The Ministry of Agriculture seeks to revive defunct Kenya Sugar Board (KSB) to address challenges facing the sector, in yet another clear indication that the government plans to break up the agriculture regulator.
Agriculture Cabinet Secretary Peter Munya said they are pushing for the creation of the sugar board through amendments to be introduced in the Sugar Bill that is currently in Parliament.
Mr Munya said the sector is vast and requires a body that will purely be dedicated to the industry matters.
“We want to bring back the Kenya Sugar Board to deal with various issues that affects the sugar sector in the country,” said Mr Munya.
Last month, Mr Munya said they were looking at a possibility of breaking up the Agriculture and Food Authority (AFA), which brought together all the former agricultural parastatals that were previously independent.
The CS said the taskforce will be formed to examine the performance of AFA since its inception in 2014 following the collapse of 13 agricultural parastatals into one.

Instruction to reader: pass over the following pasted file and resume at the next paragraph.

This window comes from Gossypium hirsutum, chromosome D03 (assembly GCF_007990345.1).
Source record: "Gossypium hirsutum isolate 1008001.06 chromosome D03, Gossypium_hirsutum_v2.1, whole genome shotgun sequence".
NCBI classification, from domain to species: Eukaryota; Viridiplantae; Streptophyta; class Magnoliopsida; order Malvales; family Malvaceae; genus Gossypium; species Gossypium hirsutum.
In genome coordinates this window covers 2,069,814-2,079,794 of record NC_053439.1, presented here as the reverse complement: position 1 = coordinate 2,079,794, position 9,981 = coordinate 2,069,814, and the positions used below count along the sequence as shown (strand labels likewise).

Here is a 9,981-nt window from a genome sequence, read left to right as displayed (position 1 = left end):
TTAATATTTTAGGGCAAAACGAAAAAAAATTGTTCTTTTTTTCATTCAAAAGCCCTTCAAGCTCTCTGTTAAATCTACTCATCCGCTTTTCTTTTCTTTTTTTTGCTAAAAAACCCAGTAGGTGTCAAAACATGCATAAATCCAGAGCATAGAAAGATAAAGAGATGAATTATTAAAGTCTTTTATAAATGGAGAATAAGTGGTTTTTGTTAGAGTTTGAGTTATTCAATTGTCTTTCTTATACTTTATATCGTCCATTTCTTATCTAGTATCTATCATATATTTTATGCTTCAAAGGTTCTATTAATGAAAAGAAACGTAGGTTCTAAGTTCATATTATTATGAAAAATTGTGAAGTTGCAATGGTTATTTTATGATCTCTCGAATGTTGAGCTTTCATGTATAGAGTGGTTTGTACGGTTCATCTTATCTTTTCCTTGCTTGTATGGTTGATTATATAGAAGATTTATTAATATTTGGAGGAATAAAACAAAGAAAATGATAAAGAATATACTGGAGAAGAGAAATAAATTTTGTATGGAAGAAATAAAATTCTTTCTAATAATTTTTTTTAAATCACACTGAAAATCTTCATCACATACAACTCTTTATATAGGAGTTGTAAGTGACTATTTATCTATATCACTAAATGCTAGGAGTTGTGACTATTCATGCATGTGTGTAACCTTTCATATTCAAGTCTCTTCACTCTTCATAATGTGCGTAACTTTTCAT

Mr Munya said Parliament had already shown its inclination by questioning the effectiveness of AFA as one huge body with different mandates.
KSB, said Mr Munya, will be charged with the responsibility of setting the cane prices, which has been an issue of concern to farmers as millers have been at liberty to set the cost of raw material at which they buy the sugarcane from growers.
KSB will use the sucrose content as a measure to determine the amount of money that a farmer will earn from his crop as the government moves to award farmers based on the quality of cane, a departure from the current weight based method where growers are paid in tonnes.
AFA had introduced sugar cane pricing committee that would set price every month basing on the cost of sugar in the market.
However, this mechanism did not achieve its purpose. The new KSB will also be charged with the responsibility of collecting the sugar levy, which is being reintroduced after being scrapped off a number of years back.
The ministry has established a raft of reforms aimed at changing the sugar sector, which has been performing dismally in recent years.